This week on the podcast we hear from Chris Marchant, Outreach Manager for The Department Of Mathematical Sciences, The University of Liverpool. Chris tells us about the department’s work in outreach activities.

You can find out all about the Liverpool Mathematics Society (LMS) on its website. You can read an article about the Fun Maths Roadshow on the teachernet Secondary Teachers magazine website as “Figuring it out“.

You can find out more about the IMA by visiting http://www.ima.org.uk/student/. You can find out more about what I do by reading this blog, by following me on Twitter or visiting peterrowlett.net. Join the Travels in a Mathematical World Podcast Facebook Fan Page.

Podcast: Episode 60 – Sarah Norton, systems engineering

These are the show notes for episode 60 of the Travels in a Mathematical World Podcast. 60 is the base of the Babylonian and earlier numeral systems. You can read some history of this system, how it worked and a discussion of possible reasons for 60 being the base at the MacTutor History of Mathematics Archive page on Babylonian numerals.

Sarah Norton of European Aeronautic Defence & Space Company (EADS) talks about how her mathematics degree helps her in her work in systems engineering and a specific application she is working on in creating a system for fire engines responding to mobile phone emergency calls.

You can find out more about the IMA by visiting http://www.ima.org.uk/student/. You can find out more about what I do by reading this blog, by following me on Twitter or visiting peterrowlett.net. Join the Travels in a Mathematical World Podcast Facebook Fan Page.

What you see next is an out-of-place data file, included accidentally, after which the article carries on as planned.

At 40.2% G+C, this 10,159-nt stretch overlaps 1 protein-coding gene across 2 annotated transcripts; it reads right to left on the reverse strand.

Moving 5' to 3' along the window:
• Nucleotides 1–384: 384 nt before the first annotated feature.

Podcast: Episode 59 – Katie Steckles and Rufus Roberts, Maths busking

These are the show notes for episode 59 of the Travels in a Mathematical World Podcast. 59 is prime, the center prime number in a 3×3 prime magic square that has the smallest possible magic constant 177. More about 59 from Number Gossip.

At Outreach in Collaboration III at the Centre for Effective Learning in Science at Nottingham Trent University, Katie Steckles and Rufus Roberts talk to me about the phenomenon of ‘maths busking’. Find out more at mathsbusking.com.

You can find out more about the IMA by visiting http://www.ima.org.uk/student/. You can find out more about what I do by reading this blog, by following me on Twitter or visiting peterrowlett.net. Join the Travels in a Mathematical World Podcast Facebook Fan Page.